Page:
The curriculum must be equally rigorous and serious for boys and girls. If the curriculum is different, can you plausibly explain to the students why this is so? If you believe in an ideology of “different but somehow equal,” hiding curricular decisions and their implications from the girls only makes them feel less valued.
Girls and women need “educated, knowledgeable, and halakhically committed role models.” Again, this is something we can all agree on. The OU, as a synagogue association, focuses on synagogue roles. But to make good on this objective means finding titles for women that convey their knowledge, erudition, and leadership.
There are important roles to be played in schools too. Women can teach all subjects, can serve as inspirational speakers, administrators, leaders of yemei iyun, kumsitzes, and holiday-related observances. If we want our educational choices to convey the message that the Torah is for everyone, then schools must make an effort to ensure that men and women play the wide range of roles available within the school environment.
Language always matters, and actions speak louder than words: I remember sitting in the halls of my Orthodox high school at mincha time, while male teachers swept the area for male students. They had to go to davening; for us it was unofficially optional. The message was clear. As a female high school student once told me: “The boys need to know much more, because they are obligated in so many more mitzvot.” I hope we can all agree that “so many more” is an overstatement, especially when you consider those mitzvot in which women typically participate (sukkah, shofar, etc.) even if not technically obligated. If we all believe in embracing the talents of women, to echo a phrase from the OU’s statement, then we need to start by educating them to believe that the world of mitzvot encompasses them as much as it does their male peers.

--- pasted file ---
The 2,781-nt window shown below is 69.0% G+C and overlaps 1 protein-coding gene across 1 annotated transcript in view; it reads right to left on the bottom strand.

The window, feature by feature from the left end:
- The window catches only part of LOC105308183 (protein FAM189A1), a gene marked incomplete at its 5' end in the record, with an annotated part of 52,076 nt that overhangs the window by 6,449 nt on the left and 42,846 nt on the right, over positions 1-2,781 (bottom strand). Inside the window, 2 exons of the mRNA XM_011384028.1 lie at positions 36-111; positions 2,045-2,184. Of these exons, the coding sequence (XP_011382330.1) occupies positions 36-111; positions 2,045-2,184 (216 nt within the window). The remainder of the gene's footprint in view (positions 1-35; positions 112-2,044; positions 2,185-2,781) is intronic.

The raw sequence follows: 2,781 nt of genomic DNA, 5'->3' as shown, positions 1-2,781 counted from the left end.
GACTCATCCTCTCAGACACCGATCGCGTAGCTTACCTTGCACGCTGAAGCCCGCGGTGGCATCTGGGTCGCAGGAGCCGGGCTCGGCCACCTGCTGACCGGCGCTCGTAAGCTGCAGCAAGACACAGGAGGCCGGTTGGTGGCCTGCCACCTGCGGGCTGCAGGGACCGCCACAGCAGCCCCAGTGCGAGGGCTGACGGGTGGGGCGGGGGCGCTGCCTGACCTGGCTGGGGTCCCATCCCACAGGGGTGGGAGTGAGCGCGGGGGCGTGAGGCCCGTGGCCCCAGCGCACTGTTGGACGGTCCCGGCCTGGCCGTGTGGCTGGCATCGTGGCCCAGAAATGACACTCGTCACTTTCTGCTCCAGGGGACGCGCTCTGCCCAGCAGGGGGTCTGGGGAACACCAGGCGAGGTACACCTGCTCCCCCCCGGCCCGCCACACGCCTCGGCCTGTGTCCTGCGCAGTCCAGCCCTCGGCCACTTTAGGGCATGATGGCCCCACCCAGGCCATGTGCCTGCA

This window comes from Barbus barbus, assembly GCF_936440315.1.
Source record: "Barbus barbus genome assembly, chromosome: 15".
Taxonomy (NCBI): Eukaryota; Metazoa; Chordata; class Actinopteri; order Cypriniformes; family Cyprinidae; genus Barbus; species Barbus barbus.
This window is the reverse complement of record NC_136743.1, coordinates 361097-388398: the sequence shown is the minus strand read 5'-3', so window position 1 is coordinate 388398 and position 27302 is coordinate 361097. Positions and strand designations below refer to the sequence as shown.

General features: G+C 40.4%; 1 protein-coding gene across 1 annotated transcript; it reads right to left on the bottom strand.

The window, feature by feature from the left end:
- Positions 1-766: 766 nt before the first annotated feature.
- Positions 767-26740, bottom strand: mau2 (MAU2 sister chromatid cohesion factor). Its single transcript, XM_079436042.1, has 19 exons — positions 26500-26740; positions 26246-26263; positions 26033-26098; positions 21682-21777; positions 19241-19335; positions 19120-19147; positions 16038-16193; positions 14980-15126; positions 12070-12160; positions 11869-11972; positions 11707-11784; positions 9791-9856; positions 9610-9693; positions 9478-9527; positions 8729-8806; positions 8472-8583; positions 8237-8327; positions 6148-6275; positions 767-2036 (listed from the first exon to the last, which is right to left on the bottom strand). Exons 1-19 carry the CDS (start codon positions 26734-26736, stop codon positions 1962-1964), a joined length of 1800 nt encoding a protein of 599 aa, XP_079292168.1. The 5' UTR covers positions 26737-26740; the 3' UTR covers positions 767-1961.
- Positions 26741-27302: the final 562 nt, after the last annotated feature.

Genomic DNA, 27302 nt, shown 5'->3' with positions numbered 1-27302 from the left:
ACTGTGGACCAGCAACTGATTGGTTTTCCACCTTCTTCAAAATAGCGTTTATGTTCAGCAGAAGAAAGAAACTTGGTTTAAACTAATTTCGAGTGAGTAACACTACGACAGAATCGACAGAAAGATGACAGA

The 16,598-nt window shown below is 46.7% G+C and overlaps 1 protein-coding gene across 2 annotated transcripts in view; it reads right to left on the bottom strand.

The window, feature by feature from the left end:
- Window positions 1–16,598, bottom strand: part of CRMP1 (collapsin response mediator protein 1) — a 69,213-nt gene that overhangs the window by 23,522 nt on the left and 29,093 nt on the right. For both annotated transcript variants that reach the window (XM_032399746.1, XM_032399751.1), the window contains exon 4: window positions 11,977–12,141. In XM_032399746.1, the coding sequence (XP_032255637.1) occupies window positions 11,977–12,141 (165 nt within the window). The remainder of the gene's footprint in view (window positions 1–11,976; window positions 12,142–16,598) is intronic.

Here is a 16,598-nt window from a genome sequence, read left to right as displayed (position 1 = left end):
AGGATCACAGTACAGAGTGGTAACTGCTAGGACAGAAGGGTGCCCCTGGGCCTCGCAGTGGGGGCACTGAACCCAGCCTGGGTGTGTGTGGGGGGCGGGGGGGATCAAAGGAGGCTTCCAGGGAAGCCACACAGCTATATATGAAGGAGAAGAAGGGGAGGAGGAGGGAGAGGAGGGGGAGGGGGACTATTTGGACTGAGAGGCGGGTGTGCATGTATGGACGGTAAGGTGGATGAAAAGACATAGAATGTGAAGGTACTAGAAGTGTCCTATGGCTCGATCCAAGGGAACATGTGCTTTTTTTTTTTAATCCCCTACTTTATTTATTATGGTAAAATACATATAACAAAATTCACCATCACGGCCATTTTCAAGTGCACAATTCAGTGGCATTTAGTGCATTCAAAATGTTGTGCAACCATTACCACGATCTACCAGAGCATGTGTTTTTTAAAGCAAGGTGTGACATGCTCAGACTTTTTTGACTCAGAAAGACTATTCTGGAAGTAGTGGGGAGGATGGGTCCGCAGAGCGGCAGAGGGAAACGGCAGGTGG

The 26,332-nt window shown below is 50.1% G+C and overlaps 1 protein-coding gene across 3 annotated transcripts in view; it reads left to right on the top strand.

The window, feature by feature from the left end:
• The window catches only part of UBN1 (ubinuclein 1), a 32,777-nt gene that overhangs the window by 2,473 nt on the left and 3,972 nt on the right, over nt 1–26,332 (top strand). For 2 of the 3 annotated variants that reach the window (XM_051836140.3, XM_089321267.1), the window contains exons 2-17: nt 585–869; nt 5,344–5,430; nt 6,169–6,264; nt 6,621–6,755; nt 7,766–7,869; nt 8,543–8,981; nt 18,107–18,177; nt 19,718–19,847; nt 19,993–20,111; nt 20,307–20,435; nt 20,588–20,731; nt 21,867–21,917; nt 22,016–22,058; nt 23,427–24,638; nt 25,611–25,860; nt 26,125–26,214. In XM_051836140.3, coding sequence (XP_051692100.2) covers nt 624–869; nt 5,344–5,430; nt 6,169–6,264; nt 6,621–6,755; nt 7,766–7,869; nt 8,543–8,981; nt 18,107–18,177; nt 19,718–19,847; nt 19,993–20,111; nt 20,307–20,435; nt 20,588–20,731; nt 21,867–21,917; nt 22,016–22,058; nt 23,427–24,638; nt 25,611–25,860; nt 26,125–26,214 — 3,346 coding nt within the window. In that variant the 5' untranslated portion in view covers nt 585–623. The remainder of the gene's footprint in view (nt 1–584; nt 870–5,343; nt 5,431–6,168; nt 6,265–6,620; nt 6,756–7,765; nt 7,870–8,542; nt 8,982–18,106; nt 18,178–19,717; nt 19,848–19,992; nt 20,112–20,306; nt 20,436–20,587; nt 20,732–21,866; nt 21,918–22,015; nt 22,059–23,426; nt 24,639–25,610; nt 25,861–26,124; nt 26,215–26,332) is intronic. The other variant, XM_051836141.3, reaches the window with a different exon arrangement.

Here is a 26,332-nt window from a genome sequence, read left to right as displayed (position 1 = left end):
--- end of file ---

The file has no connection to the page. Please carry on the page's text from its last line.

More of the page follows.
And finally, if we are truly to convey that Torah education is the job of both men and women, then we need to put our money where our mouth is. And that means making sure that Jewish institutions embrace pay-equality across the sexes and that current unstated assumptions that men can be paid more than women for the same work be deemed unacceptable.